Report: Mushroom Cloud Seen After N.Korea Explosion
Sat Sep 11, 2004 11:33 PM ET
SEOUL (Reuters) - A mushroom cloud up to 2.5 miles in diameter was seen after an explosion in a remote area of North Korea near the border with China, Yonhap news agency reported on Sunday, quoting sources in Beijing.
The South Korean news agency said Thursday's blast in Kimhyungjik county in Yanggang province appeared to much worse than a train explosion that killed at least 170 people in April.
South Korean intelligence officials said they were monitoring the report, but declined detailed comment.
Report: Major Explosion in North Korea
Sunday September 12, 2004 4:01 AM
SEOUL, South Korea (AP) - A large explosion occurred in the northern part of North Korea on an important anniversary of the communist regime, South Korea's Yonhap news agency reported Sunday.
Citing an unidentified source in Beijing, Yonhap said the explosion happened on Thursday in Yanggang province near the border with China. The damage and crater left by the explosion in Kim Hyong Jik county was big enough to be noticed by a satellite, the source said.
North Korea was founded on Sept. 9, 1948. Leader Kim Jong Il uses the occasion to stage performances and other events to bolster loyalty among the impoverished North Korean population.
Experts have speculated that North Korea might use a major anniversary to conduct a nuclear-related test, though there was no immediate indication that the reported explosion on Thursday was linked to Pyongyang's efforts to develop nuclear weapons.
On April 22, train wagons at a railway station exploded in the North Korean town of Ryongchon, killing 160 people and injuring an estimated 1,300, according to some estimates. The blast was believed to have been sparked by a train laden with oil and chemicals that hit power lines.
The source that told Yonhap about the explosion last week said it was reportedly bigger than the train explosion in Ryongchon.
Reports May Indicate N.Korea Nuclear Test-NY Times
Sat Sep 11, 2004 10:43 PM ET
NEW YORK (Reuters) - The Bush administration has received recent intelligence reports that some experts believe could indicate North Korea is preparing to conduct its first nuclear weapons test explosion, The New York Times reported in Sunday editions.
Citing senior officials with access to the intelligence, the newspaper said the reports, sent to President Bush and his top advisers, describe a confusing series of actions by North Korea. A senior scientist who assesses nuclear intelligence said the evidence was not conclusive, but potentially worrisome.
The Times said U.S. intelligence agencies appeared divided about the significance of North Korea's recent actions, although they were viewed as serious enough to warrant a warning to the White House.
Such a test, if successful, would put an end to the debate over whether North Korea has a rudimentary nuclear arsenal. Some analysts fear a test could change the balance of power in Asia, and perhaps spawn a new nuclear arms race there, the Times said.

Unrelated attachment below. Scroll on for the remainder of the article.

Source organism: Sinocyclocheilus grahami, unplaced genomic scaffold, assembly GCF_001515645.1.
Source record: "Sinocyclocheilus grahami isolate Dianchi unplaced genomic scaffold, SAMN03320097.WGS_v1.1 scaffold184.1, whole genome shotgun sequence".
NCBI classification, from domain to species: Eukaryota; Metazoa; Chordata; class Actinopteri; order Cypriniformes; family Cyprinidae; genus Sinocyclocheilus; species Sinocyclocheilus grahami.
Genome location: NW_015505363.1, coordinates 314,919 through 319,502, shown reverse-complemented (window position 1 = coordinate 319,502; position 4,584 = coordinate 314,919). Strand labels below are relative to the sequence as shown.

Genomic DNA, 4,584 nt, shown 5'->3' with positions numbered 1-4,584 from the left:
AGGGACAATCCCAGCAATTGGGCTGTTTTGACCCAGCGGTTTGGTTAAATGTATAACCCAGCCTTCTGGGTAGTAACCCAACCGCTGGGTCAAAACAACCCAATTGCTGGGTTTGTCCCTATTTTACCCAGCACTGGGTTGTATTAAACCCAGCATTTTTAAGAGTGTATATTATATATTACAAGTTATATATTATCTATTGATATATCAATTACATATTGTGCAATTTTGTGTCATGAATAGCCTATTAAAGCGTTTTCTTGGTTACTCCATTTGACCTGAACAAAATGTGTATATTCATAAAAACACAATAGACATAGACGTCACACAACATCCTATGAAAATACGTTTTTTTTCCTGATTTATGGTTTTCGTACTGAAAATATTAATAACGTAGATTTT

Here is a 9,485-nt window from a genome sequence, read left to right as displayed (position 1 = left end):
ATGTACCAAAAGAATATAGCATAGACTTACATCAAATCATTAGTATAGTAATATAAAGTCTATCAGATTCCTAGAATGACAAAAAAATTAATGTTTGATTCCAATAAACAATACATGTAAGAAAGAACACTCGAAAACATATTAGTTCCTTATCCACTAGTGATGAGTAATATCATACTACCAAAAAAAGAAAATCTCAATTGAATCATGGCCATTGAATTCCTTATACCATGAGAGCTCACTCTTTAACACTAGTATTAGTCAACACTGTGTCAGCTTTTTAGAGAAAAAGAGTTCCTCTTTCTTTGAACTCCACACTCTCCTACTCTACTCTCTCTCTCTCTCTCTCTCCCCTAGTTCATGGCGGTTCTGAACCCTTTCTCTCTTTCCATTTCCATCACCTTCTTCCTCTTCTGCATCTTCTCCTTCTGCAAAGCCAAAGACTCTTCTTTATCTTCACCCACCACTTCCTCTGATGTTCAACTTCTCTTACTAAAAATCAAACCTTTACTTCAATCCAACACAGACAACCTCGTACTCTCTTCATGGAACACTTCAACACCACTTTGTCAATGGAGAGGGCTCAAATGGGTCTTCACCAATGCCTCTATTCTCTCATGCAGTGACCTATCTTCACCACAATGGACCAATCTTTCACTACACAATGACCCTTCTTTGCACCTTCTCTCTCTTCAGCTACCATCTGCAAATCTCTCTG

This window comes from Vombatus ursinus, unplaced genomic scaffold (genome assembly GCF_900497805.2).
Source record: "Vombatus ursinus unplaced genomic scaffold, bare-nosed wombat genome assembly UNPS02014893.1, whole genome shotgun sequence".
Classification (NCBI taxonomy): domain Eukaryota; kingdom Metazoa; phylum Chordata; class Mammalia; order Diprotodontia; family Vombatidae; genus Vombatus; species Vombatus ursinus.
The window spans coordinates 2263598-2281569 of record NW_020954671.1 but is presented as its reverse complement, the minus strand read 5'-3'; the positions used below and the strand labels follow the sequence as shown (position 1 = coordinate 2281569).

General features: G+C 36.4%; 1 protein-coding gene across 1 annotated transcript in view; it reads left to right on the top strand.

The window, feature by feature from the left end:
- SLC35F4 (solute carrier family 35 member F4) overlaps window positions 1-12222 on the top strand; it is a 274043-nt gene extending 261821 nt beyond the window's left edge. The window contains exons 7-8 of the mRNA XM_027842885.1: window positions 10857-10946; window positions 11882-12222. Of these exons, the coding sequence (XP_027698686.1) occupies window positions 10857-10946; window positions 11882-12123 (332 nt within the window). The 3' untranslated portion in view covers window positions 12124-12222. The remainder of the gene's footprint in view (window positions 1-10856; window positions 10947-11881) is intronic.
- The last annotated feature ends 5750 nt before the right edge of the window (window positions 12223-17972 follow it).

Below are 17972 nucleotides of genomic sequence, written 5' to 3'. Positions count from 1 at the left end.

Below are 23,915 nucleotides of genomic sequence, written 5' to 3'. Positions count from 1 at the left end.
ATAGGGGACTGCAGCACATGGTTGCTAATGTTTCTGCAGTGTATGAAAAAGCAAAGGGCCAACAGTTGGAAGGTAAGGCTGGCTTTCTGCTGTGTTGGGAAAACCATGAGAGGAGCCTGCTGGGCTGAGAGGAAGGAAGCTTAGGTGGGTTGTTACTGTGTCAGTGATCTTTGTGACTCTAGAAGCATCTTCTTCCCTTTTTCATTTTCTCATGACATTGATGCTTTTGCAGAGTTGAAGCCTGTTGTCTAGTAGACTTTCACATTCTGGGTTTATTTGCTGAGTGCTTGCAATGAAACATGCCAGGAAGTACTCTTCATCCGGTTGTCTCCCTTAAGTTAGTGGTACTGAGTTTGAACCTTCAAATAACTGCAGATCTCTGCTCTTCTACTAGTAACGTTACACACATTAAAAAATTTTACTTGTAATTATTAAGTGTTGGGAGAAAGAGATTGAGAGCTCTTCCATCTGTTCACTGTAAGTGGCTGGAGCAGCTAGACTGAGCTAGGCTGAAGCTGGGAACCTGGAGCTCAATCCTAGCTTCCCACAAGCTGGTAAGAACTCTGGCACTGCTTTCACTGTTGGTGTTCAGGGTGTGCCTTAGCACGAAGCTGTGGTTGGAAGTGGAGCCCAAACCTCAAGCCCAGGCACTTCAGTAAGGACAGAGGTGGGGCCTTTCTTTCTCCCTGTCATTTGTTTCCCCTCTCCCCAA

Senior officials who spoke to the Times on Friday and Saturday were reluctant to provide details of the new activities, but said some of the information appeared to have come from satellite intelligence. One official called the intelligence "a series of indicators of increased activity that we believe would be associated with a test," saying that the "likelihood" of a North Korean test had risen significantly in the past four weeks.
According to the Times, that changed assessment led to the decision to update Bush.
The activities included the movement of materials around several suspected test sites, including one near a location where intelligence agencies reported last year that conventional explosives were being tested that could compress a plutonium core and set off a nuclear explosion, the Times said. But it added that officials have not seen the classic indicators of preparations at a test site, in which cables are laid to measure an explosion in a deep test pit.
Officials said if North Korea proceeded with a test, it would probably be with a plutonium bomb, perhaps one fabricated from the 8,000 spent nuclear fuel rods the North has boasted in the past few months have been reprocessed into bomb fuel, the newspaper reported.
One senior intelligence official noted that preparations the North knew could be detected by the United States might be a scare or a negotiating tactic by North Korea, while other officials speculated a test could be intended to influence the U.S. presidential election in November.
South Korea and the United States, along with China, Russia and Japan, are trying to restart stalled six-party discussions with North Korea to resolve the nuclear security crisis gripping the divided peninsula and the region.
The nuclear crisis erupted in October 2002 when U.S. diplomats said Pyongyang had admitted pursuing a covert uranium enrichment program, in addition to a plutonium program that was suspended as part of a 1994 accord.
North Korea has since denied the existence of the uranium program but has unfrozen its plutonium program. U.S. officials say it may have enough nuclear material for eight bombs.
"The pacifist is as surely a traitor to his country and to humanity as is the most brutal wrongdoer."
~ Theodore Roosevelt.